Guaranteed Ways to Damage Your Teeth

  • You can avoid worsening normal wear and tear of your teeth. While you can’t avoid regular wear and tear, you’ll be happy to know that nobody on this entire planet can claim to have naturally and entirely pristine and spotless teeth. Our teeth experience wear and tear every time we speak! Imagine how much pressure biting and chewing puts on teeth. They are designed to withstand natural wear and tear and when you regularly brush and floss them, as well as follow a healthy diet, natural adult teeth can tolerate this wear and tear and live as long as you do. But they need help along the journey. We talk, bite, chew, swallow, and clench our teeth all day along. They encounter icy to tongue burning temperatures. Luckily, many of the most common dental bad habits are relatively easy to get rid of:
  •        Chewing Ice: Lots of people like chewing ice, but the problem with that is they are too hard for your teeth to handle, especially if you have a habit of doing it.
  •        Sports without a Mouth Guard: If you play a sport that has any form of contact with other people, you need a mouth guard. They are cheap and comfortable and remember, once you lose a tooth, it’s lost forever.
  •        Giving Babies a Bottle in Bed: It’s common for parents to leave their babies with a bottle to drink at night. Usually, it’s to help calm them, but milk has sugar and the constant exposure to these sugars with have them not only craving it, but also give the plaque on their teeth the perfect ingredient to grow.
  •        Piercing your tongue: Tongue rings and lip piercings are pretty cool looking, but dentists hate them. Mainly because they know how bad they are for oral health. Lip rings can push teeth out of alignment and there are thousands of cases a year of gum disease worsened
  •        Persistently Grinding Your Teeth: This is a really common habit and can be hard to beat since it usually occurs as a subconscious tic or compulsion. For many, it only happens during sleep, which makes it even trickier to beat. Tooth grinding, known as bruxism, wears down the enamel on teeth, which makes them weak and more likely to crack and fracture.
  •        Cough Drops/Lozenges: Cough drops are essentially sugar-filled candies, but they are often marketed as healthy because they are sold in pharmacies and drugstores. They are effective at soothing sore throats, but if you are going to eat them, brush your teeth afterwards.
  •        Sipping on Sugary Drinks: This one is sort of obvious: these carbonated drinks are full of sugar and are awful for teeth. On average, a can of soda has around eleven teaspoons of sugar and diet versions are just as bad. They contain chemical sweeteners. If it is hard to quit soda, try limiting the drink to meals and brush your teeth at least 30 minutes after eating.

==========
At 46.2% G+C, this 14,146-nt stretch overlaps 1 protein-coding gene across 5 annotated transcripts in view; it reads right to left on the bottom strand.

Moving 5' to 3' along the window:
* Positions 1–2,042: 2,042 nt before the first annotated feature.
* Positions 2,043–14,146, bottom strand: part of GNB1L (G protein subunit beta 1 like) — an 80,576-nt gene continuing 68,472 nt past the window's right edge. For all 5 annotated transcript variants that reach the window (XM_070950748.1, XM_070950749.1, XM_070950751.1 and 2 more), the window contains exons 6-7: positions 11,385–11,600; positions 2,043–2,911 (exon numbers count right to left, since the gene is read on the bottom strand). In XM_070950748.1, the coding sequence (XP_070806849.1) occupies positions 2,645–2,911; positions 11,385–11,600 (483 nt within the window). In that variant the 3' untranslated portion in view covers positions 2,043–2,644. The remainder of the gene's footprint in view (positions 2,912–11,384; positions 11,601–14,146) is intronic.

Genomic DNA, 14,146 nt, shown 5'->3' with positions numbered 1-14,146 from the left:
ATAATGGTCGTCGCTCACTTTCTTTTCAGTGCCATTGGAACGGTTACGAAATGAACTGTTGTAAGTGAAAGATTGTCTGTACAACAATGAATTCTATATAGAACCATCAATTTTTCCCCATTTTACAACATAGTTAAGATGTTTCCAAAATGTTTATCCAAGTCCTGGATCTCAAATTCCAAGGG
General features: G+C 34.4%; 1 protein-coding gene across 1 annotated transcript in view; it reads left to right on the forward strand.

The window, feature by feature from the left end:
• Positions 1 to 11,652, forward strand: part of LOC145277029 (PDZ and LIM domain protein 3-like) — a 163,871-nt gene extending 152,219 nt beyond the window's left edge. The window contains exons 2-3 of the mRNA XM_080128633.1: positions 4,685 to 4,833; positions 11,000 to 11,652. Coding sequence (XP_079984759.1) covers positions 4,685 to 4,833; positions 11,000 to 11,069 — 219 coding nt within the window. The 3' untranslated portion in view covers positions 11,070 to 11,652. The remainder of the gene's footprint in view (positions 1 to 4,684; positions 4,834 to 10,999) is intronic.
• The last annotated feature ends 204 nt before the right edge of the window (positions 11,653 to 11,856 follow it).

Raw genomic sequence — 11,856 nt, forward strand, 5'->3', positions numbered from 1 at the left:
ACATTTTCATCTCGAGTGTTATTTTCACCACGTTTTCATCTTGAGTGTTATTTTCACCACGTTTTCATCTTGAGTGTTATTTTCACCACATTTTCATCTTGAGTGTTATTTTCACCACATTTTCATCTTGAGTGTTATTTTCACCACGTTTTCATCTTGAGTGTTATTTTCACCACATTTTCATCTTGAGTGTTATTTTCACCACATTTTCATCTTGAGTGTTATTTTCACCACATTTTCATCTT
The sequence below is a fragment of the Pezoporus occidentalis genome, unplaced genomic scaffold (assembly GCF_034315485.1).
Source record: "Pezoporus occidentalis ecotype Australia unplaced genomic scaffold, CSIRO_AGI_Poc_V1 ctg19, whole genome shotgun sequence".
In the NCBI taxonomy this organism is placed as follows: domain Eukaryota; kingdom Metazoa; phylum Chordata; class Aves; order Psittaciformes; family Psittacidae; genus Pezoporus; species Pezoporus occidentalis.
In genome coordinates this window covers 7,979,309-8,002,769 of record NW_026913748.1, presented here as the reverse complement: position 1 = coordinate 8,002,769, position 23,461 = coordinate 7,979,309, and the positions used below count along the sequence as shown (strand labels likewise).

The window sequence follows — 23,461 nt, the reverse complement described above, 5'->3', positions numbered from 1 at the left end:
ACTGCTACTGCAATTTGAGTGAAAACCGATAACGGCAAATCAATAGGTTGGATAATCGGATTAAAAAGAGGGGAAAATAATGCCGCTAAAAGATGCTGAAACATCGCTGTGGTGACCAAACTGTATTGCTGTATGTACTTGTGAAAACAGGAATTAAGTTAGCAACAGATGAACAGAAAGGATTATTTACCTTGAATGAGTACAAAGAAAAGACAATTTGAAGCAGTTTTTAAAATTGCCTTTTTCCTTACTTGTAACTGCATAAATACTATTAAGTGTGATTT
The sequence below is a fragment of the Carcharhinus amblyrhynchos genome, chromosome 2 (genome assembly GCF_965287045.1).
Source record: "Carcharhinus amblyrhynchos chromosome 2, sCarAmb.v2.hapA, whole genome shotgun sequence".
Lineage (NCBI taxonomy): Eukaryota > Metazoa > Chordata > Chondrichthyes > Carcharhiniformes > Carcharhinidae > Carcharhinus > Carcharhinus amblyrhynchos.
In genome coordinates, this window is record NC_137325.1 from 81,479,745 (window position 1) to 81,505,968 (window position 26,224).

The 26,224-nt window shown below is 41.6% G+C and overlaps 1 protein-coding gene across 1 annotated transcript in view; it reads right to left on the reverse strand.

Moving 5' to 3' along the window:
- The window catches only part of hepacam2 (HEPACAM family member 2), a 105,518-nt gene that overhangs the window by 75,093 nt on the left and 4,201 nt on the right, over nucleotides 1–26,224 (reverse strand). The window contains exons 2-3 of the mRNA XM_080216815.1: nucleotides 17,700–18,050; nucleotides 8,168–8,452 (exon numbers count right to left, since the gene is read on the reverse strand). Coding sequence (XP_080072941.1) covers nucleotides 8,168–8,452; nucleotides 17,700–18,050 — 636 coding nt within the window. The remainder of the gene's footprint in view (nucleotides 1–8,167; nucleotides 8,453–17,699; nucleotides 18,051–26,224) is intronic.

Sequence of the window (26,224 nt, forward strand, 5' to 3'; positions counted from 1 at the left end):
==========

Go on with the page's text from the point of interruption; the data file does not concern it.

• Opening Things with Your Mouth: It is so easy to end up with a chipped or cracked tooth if you do this all the time. It may be the easiest choice, but you’ll regret if it ever leads to a big dental problem. Your teeth are made for chewing and biting food. Resist the temptation to put pointless pressure on them.
  • Sports Drinks: A cold sports drinks is amazing after a good workout. Unfortunately, these types of drinks are typically high in sugar and similarly to soda and candy, this sugary drink creates an acid attack on your enamel. regularly drinking them can lead to decay over time and it’s better to stick with water to stay hydrated.
  • Fruit Juices: Fruit juice is full of vitamins and antioxidants, but most juices have a lot of sugar – some even have as much sugar per serving as soda. Fruits are naturally sweet, so juice with no added sugar is best besides just eating the fruit. Diluting the juice with some water is also a good choice.
  • Snacking on Potato Chips: The bacteria in plaque break down starchy foods into acid, which can attack your teeth for the next 20 minutes. The attack can last even longer if there is any food stuck between your teeth and if you are a chronic snacker. Potato chips are delicious, so if you are going to indulge, try flossing after eating them and any other starchy foods known for sticking to teeth.
  • Snacking all day: Snacking produces a smaller amount of saliva compared to eating a full meal. When you snack, you are more likely to leave food bits in your teeth for hours! Try to avoid snacking too often and stick to snacks like carrot sticks, which are low in sugar and starch.
  • Drinking A Lot of Coffee: A survey from the Nation Coffee Association found that 64% of Americans drink a cup of coffee every day. While coffee is delicious, it is also a dark color and the acidity from the drink can cause your teeth to yellow over time. Luckily, you can easily treat your teeth with a variety of whitening methods. Be sure to get advice from your dentist if you’re concerned about discoloration.
  • Smoking Cigarettes: Cigarettes and other tobacco products are well known for staining teeth. Tobacco products can also cause gum disease, which may cause your teeth to decay and fall out. Tobacco is also a cause of cancer in the mouth, lips, and tongue. If you are a smoker, the health of your smile cause is one more reason to quit.

Drinking Wine Frequently: The acids in wine, like in soda, can eat away at tooth enamel, which creates rough spots and teeth more susceptible to staining. Red wine contains deep pigments known as chromogen and tannins. The combination of the acid and deep pigment makes it easy for the wine’s red color to stick around. Also, you may think drinking white wine instead of red may spare your teeth, but white wine also has acids that weaken the enamel. It leaves your teeth porous and defenseless to staining drinks like coffee and soda. Trying swishing water around your mouth or use a toothpaste with a mild whitening agent to fight the effects of staining from red and white wines.